In the final episode of our year-long series, Forests for Life, in collaboration with the Hawaiʻi Department of Land and Natural Resources, we explore native forests and culture, delving into one culturally rich aspect of our forests.

Doug Bumatay is one of the few skilled individuals who can take a koa log and transform it into a racing canoe. While working on these magnificent canoes, Doug often wonders about the techniques and tools used by his ancestors. He learned this art from his father, who, in turn, learned from his own grandfather.

At the Kapapala Canoe Forest on Hawaiʻi Island, Doug teams up with Riley De Mattos from the DLNR Division of Forestry and Wildlife. They discuss the importance of using koa for canoe building and ensuring this knowledge is passed on to future generations. DLNR’s forestry division is currently finalizing a management plan for the Kapapala Canoe Forest, which will enable traditional koa canoe builders to harvest a certain number of logs.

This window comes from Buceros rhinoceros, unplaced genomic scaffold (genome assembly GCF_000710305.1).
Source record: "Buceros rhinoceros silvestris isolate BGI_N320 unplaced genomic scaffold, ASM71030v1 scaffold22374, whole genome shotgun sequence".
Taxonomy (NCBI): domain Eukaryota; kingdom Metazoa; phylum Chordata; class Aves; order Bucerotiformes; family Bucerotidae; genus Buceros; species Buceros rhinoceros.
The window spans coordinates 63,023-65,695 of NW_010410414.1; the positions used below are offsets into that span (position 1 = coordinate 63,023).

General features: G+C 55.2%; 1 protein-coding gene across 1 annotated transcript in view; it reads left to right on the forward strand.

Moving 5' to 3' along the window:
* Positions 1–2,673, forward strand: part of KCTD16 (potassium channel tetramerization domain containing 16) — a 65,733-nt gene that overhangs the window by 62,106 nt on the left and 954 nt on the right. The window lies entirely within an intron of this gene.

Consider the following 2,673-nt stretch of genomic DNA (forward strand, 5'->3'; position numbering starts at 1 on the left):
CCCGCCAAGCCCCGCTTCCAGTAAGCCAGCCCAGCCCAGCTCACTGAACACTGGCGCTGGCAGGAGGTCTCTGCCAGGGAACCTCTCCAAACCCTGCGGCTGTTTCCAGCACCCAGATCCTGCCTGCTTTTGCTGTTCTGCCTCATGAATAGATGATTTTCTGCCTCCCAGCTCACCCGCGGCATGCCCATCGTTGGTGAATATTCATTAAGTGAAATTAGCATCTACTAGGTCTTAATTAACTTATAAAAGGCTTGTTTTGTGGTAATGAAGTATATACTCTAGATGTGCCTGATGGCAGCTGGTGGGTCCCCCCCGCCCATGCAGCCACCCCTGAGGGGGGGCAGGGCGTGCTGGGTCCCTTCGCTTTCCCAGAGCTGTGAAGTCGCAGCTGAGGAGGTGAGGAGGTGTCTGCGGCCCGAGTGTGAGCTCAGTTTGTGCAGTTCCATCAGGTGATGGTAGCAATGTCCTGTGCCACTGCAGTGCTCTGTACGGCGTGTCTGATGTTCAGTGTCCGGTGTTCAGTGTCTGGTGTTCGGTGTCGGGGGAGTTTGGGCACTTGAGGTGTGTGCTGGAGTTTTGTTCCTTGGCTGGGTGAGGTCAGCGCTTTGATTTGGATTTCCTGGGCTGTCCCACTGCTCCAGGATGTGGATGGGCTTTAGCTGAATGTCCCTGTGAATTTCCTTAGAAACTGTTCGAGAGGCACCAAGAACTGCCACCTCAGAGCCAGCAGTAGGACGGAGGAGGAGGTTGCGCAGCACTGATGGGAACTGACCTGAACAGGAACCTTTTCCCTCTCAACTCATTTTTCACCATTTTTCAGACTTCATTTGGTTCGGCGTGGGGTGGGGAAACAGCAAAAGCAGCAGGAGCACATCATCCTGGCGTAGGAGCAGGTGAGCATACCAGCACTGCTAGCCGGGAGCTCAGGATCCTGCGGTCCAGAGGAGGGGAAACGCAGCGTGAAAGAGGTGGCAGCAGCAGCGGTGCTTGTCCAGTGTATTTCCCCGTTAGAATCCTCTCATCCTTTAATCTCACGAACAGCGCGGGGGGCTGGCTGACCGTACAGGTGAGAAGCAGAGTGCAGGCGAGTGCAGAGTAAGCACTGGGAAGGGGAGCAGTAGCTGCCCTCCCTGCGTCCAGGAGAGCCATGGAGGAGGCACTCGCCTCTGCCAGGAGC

For Doug, building a massive racing canoe from enormous logs has been a learning process rooted in family tradition. Today, he hopes to continue this tradition through his 17-year-old son, who is showing interest in the craft.

As Doug and the few remaining “traditional” canoe builders anticipate the day when they can harvest trees from the Kapapala Canoe Forest, he reflects on the importance of preserving and practicing this traditional art form.

This concludes our Forests for Life series. Our thanks to the Hawaiʻi Department of Land and Natural Resources for illustrating the many ways Hawaiʻi’s forests enrich our lives. To learn more about Hawaiʻi’s forests or to make a donation to protect natural areas, visit